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Author: Ian Pearson ~ WATSUP Development

( Article Type: Explanation )

Sanitation encompasses several different issues that address the need to safely dispose of the waste products from human activities without irreversible harm to the natural environment. The most well-known aspect of sanitation is the containment, removal and treatment of human faeces and urine. However, equally important aspects include the disposal of wastewater, refuse and industrial wastes. In South Africa many millions of households still lack adequate, safe sanitation facilities.

The government addresses sanitation in various plans and strategies and, in August 2014, committed to developing a Water and Sanitation 10 year Plan (2015-2025).

The responsible authorities are local government institutions – i.e. municipalities. Many of these local authorities are faced with huge backlogs with limited capacity to deliver, or to effectively operate and maintain the installed sanitation systems. Even the new technology dry sanitation systems require ongoing maintenance to prevent contamination of the environment.

Technology choice

The choice of sanitation system is dependent on a number of factors, only one of which is its potential to contaminate the environment. There may be political pressures to install waterborne sanitation systems in all dense settlements, despite minimal resources to properly operate and maintain such waterborne sewerage reticulation systems and sewage treatment works.

In addition, waterborne sanitation uses large amounts of water just to transport the wastes to the sewage treatment works. With scarce water resources in many parts of the country, this may be a wasteful use of water when perfectly suitable alternatives are available.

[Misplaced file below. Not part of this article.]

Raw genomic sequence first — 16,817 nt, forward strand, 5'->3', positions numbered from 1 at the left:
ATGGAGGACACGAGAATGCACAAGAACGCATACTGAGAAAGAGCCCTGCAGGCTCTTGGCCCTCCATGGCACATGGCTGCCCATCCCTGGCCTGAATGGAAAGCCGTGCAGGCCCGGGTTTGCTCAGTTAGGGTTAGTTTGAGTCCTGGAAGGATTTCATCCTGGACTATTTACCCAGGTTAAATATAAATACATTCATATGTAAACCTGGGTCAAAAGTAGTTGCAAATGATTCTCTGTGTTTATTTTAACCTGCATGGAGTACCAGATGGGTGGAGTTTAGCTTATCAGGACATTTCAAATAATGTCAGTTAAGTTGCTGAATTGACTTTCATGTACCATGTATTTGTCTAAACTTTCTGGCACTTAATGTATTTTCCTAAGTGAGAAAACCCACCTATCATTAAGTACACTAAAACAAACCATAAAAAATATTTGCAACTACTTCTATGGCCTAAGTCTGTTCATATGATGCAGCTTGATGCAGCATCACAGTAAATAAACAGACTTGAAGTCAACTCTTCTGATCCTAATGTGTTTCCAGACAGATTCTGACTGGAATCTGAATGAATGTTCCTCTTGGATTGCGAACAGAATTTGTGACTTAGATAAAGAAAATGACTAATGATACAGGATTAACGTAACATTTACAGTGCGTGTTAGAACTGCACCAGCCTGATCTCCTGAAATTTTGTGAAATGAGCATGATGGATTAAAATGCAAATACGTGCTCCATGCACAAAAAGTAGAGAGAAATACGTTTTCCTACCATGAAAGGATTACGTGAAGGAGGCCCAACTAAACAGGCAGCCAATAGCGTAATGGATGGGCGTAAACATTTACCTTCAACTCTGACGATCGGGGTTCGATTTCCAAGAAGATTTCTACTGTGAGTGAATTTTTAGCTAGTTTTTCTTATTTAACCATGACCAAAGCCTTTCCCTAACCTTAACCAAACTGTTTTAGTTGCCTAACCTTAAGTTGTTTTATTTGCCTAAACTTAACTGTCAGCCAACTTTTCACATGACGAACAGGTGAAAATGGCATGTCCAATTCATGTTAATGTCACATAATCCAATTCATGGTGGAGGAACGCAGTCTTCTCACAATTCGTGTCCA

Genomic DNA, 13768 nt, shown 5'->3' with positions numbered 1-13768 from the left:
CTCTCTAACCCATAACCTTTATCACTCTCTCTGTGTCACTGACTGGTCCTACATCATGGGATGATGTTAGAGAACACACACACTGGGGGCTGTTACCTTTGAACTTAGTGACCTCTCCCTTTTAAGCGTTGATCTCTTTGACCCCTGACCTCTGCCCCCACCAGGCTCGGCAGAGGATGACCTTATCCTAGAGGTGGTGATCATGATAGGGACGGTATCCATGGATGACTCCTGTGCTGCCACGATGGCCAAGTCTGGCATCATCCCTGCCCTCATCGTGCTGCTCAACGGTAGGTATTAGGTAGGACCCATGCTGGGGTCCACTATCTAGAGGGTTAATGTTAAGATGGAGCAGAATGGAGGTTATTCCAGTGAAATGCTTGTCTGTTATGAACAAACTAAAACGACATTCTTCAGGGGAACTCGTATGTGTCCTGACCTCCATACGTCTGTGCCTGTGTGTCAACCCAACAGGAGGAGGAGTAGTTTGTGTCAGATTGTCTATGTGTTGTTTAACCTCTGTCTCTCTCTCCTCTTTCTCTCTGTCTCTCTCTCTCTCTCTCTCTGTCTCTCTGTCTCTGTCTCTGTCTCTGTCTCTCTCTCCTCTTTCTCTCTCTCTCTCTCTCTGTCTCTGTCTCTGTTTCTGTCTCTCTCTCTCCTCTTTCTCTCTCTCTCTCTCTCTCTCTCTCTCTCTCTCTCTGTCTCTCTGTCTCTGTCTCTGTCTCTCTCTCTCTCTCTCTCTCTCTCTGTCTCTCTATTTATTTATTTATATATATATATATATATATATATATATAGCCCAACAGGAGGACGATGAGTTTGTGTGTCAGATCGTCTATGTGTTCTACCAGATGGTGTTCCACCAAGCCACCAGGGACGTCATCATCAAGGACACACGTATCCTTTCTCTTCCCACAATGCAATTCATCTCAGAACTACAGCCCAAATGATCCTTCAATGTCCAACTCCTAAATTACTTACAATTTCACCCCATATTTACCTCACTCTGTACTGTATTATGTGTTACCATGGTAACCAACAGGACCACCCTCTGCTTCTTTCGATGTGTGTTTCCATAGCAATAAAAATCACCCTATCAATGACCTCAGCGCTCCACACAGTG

Concern for protection of groundwater

One of the concerns of using on-site pit toilets is the potential to contaminate groundwater. The Department of Water and Sanitation has developed a procedure for assessing the risk of contamination from various sanitation systems, but particularly for on-site pit toilets. It is a requirement that the risk-assessment procedures as set out in the Groundwater Protocol be implemented during the feasibility stage of all sanitation development projects.

The procedures assess the risk based on the potential contaminant load seeping to the groundwater, the vulnerability of the aquifer, and the strategic value of the groundwater resource. The protocol has helped to identify the true risk of contamination and avoid general statements condemning all onsite sanitation systems. It also assesses potential contamination of the groundwater from other sources such as leaking sewers, cattle dip tanks, small workshops and graveyards.

The future

As municipalities address their sanitation backlogs over the next five years, there will be a need to meet multiple objectives, including improvement of the human environment, protection of the natural environment, the creation of economic opportunities, health and hygiene awareness, the choice of technology that is both sustainable and acceptable to residents, and the creation of an appropriate tariff structure to ensure effective operation and maintenance. New innovations in ecological sanitation technologies present many advantages in terms of these objectives, and it is therefore hoped that municipalities will have the political courage and practical long-term vision to consider such options seriously when planning for the delivery of sanitation services.